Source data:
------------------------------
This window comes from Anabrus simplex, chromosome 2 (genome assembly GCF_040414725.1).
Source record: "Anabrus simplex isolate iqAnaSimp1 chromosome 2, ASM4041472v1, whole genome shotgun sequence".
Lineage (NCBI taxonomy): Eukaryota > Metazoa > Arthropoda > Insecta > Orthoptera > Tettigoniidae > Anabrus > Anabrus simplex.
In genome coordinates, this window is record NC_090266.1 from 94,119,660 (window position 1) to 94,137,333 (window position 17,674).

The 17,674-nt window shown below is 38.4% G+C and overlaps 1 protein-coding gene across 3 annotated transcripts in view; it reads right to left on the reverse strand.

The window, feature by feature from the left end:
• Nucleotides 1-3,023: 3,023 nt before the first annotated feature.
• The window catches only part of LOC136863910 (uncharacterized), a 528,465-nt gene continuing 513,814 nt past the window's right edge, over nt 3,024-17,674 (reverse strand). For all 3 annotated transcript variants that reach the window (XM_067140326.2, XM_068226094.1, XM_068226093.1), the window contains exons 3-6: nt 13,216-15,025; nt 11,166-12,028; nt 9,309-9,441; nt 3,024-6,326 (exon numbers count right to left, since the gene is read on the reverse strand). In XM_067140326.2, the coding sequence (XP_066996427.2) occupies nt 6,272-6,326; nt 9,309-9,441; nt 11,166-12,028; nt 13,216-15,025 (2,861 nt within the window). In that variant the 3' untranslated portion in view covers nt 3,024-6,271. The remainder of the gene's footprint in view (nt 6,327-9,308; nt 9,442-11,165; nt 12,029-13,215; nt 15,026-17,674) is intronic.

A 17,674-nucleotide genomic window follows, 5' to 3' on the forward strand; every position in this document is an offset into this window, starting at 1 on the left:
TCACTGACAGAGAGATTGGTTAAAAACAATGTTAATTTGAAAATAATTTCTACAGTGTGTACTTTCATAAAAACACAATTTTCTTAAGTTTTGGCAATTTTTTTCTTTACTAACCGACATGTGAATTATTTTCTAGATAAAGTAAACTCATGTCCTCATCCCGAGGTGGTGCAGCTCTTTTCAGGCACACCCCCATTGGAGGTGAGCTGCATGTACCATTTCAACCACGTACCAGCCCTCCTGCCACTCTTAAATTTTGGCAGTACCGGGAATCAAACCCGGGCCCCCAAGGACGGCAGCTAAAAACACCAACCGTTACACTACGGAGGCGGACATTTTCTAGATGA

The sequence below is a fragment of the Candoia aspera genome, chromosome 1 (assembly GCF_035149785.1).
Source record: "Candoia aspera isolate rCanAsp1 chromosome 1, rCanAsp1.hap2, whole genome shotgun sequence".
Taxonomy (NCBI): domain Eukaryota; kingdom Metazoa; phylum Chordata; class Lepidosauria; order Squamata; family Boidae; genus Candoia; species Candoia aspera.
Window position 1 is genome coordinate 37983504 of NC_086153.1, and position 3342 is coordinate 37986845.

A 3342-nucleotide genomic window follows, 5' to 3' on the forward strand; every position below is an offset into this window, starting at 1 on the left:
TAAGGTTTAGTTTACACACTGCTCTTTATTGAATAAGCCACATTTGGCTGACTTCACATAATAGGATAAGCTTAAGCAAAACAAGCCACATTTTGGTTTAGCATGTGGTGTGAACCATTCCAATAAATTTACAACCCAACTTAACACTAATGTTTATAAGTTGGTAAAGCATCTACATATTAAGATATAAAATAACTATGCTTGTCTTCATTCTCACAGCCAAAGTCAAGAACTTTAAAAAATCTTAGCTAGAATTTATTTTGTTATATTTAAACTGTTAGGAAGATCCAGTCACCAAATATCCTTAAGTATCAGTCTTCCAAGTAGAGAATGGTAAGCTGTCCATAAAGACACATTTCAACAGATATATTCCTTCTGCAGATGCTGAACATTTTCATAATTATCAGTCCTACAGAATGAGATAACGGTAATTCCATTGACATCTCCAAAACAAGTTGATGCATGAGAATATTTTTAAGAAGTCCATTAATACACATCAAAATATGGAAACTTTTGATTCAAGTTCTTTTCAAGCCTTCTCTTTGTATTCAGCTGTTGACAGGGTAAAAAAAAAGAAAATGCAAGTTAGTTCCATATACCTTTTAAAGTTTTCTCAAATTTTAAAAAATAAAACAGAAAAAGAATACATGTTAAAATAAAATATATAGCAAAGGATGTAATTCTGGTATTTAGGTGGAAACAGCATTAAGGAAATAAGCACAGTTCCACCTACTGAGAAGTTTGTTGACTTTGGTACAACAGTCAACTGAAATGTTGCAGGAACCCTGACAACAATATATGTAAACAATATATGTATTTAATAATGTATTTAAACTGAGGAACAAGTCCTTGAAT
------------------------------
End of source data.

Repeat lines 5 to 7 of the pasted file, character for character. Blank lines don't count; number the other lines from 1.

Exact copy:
The 17,674-nt window shown below is 38.4% G+C and overlaps 1 protein-coding gene across 3 annotated transcripts in view; it reads right to left on the reverse strand.

The window, feature by feature from the left end:
• Nucleotides 1-3,023: 3,023 nt before the first annotated feature.